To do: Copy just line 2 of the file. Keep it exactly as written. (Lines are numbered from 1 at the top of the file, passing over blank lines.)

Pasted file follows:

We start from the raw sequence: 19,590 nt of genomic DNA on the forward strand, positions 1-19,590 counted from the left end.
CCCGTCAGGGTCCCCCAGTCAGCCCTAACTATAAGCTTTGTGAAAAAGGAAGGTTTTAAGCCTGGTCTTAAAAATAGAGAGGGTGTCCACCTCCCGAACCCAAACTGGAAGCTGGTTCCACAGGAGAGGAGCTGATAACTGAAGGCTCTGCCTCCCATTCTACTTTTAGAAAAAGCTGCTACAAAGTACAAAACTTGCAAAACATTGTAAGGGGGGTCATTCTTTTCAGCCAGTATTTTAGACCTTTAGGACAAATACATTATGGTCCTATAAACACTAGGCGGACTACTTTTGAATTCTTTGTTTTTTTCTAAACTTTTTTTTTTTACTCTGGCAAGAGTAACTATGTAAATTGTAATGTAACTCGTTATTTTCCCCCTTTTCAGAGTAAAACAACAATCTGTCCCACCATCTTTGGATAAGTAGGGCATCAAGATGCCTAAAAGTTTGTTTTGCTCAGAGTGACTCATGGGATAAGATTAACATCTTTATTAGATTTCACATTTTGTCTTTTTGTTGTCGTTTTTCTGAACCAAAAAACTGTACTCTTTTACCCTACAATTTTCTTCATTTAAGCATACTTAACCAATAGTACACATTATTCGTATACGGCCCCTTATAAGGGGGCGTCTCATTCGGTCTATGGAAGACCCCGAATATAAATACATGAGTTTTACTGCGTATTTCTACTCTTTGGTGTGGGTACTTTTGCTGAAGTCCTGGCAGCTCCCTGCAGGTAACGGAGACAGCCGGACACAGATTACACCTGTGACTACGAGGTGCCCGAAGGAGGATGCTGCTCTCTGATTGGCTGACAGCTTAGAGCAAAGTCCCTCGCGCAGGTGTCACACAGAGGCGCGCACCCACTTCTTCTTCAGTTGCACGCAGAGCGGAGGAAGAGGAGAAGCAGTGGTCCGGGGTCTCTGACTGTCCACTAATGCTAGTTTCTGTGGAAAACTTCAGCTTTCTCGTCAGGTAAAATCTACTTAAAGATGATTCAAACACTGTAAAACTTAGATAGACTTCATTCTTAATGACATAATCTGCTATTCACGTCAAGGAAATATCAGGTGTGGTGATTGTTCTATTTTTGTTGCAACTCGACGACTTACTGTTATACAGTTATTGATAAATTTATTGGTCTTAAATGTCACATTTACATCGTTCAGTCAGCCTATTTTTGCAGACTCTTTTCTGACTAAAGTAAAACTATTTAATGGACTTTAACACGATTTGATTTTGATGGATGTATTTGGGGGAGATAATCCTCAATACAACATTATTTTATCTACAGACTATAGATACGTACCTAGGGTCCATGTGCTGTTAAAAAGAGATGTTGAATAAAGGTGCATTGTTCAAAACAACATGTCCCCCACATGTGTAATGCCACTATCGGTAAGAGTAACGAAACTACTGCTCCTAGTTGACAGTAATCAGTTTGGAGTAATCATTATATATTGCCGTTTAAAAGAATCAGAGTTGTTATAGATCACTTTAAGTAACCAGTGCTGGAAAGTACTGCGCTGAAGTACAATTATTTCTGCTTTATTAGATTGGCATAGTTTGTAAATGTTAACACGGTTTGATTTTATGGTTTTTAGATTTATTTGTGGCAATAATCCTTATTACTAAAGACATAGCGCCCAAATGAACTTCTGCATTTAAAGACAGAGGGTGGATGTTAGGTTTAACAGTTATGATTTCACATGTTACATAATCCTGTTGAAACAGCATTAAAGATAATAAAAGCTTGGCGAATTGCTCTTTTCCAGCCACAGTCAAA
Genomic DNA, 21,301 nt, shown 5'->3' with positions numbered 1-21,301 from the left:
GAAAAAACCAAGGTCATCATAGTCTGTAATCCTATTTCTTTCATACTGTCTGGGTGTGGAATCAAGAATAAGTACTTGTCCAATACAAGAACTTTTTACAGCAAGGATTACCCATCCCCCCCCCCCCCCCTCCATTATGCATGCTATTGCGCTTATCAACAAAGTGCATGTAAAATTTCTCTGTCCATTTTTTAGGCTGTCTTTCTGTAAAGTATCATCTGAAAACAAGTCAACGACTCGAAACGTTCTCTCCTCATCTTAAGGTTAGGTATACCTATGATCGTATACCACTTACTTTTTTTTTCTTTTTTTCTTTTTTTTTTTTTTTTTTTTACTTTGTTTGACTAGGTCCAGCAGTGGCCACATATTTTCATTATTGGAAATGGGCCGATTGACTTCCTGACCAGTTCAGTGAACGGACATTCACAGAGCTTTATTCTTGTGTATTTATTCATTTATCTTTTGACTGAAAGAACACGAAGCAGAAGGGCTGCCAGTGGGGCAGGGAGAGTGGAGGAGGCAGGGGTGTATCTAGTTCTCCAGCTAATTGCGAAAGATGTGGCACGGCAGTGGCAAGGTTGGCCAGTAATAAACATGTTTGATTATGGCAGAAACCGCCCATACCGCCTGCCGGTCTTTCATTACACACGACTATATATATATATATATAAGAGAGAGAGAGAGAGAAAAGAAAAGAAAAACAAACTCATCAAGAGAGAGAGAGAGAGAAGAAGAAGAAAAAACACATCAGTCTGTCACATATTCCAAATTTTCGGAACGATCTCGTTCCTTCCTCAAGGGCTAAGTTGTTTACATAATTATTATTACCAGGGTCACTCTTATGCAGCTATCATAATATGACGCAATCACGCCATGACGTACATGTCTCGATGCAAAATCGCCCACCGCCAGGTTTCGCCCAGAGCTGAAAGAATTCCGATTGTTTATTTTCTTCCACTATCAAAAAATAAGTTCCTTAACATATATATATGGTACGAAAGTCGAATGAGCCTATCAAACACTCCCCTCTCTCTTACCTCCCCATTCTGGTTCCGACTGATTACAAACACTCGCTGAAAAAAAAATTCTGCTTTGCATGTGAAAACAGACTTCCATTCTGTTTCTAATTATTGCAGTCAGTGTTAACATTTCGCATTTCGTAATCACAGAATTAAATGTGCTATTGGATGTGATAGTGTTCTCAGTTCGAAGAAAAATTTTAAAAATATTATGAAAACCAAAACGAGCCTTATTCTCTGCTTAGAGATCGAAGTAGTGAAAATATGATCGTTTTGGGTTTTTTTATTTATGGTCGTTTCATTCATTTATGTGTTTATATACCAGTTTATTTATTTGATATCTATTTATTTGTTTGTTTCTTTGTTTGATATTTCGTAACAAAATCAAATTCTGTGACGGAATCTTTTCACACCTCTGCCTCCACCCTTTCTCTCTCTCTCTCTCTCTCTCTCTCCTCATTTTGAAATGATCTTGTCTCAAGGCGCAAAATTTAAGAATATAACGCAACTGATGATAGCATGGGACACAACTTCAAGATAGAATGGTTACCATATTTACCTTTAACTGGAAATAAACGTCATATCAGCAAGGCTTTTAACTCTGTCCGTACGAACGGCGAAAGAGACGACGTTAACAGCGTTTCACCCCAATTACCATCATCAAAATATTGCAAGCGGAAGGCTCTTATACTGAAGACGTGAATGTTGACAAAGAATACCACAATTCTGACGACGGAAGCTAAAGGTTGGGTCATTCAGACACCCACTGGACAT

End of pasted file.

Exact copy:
CCCGTCAGGGTCCCCCAGTCAGCCCTAACTATAAGCTTTGTGAAAAAGGAAGGTTTTAAGCCTGGTCTTAAAAATAGAGAGGGTGTCCACCTCCCGAACCCAAACTGGAAGCTGGTTCCACAGGAGAGGAGCTGATAACTGAAGGCTCTGCCTCCCATTCTACTTTTAGAAAAAGCTGCTACAAAGTACAAAACTTGCAAAACATTGTAAGGGGGGTCATTCTTTTCAGCCAGTATTTTAGACCTTTAGGACAAATACATTATGGTCCTATAAACACTAGGCGGACTACTTTTGAATTCTTTGTTTTTTTCTAAACTTTTTTTTTTTACTCTGGCAAGAGTAACTATGTAAATTGTAATGTAACTCGTTATTTTCCCCCTTTTCAGAGTAAAACAACAATCTGTCCCACCATCTTTGGATAAGTAGGGCATCAAGATGCCTAAAAGTTTGTTTTGCTCAGAGTGACTCATGGGATAAGATTAACATCTTTATTAGATTTCACATTTTGTCTTTTTGTTGTCGTTTTTCTGAACCAAAAAACTGTACTCTTTTACCCTACAATTTTCTTCATTTAAGCATACTTAACCAATAGTACACATTATTCGTATACGGCCCCTTATAAGGGGGCGTCTCATTCGGTCTATGGAAGACCCCGAATATAAATACATGAGTTTTACTGCGTATTTCTACTCTTTGGTGTGGGTACTTTTGCTGAAGTCCTGGCAGCTCCCTGCAGGTAACGGAGACAGCCGGACACAGATTACACCTGTGACTACGAGGTGCCCGAAGGAGGATGCTGCTCTCTGATTGGCTGACAGCTTAGAGCAAAGTCCCTCGCGCAGGTGTCACACAGAGGCGCGCACCCACTTCTTCTTCAGTTGCACGCAGAGCGGAGGAAGAGGAGAAGCAGTGGTCCGGGGTCTCTGACTGTCCACTAATGCTAGTTTCTGTGGAAAACTTCAGCTTTCTCGTCAGGTAAAATCTACTTAAAGATGATTCAAACACTGTAAAACTTAGATAGACTTCATTCTTAATGACATAATCTGCTATTCACGTCAAGGAAATATCAGGTGTGGTGATTGTTCTATTTTTGTTGCAACTCGACGACTTACTGTTATACAGTTATTGATAAATTTATTGGTCTTAAATGTCACATTTACATCGTTCAGTCAGCCTATTTTTGCAGACTCTTTTCTGACTAAAGTAAAACTATTTAATGGACTTTAACACGATTTGATTTTGATGGATGTATTTGGGGGAGATAATCCTCAATACAACATTATTTTATCTACAGACTATAGATACGTACCTAGGGTCCATGTGCTGTTAAAAAGAGATGTTGAATAAAGGTGCATTGTTCAAAACAACATGTCCCCCACATGTGTAATGCCACTATCGGTAAGAGTAACGAAACTACTGCTCCTAGTTGACAGTAATCAGTTTGGAGTAATCATTATATATTGCCGTTTAAAAGAATCAGAGTTGTTATAGATCACTTTAAGTAACCAGTGCTGGAAAGTACTGCGCTGAAGTACAATTATTTCTGCTTTATTAGATTGGCATAGTTTGTAAATGTTAACACGGTTTGATTTTATGGTTTTTAGATTTATTTGTGGCAATAATCCTTATTACTAAAGACATAGCGCCCAAATGAACTTCTGCATTTAAAGACAGAGGGTGGATGTTAGGTTTAACAGTTATGATTTCACATGTTACATAATCCTGTTGAAACAGCATTAAAGATAATAAAAGCTTGGCGAATTGCTCTTTTCCAGCCACAGTCAAA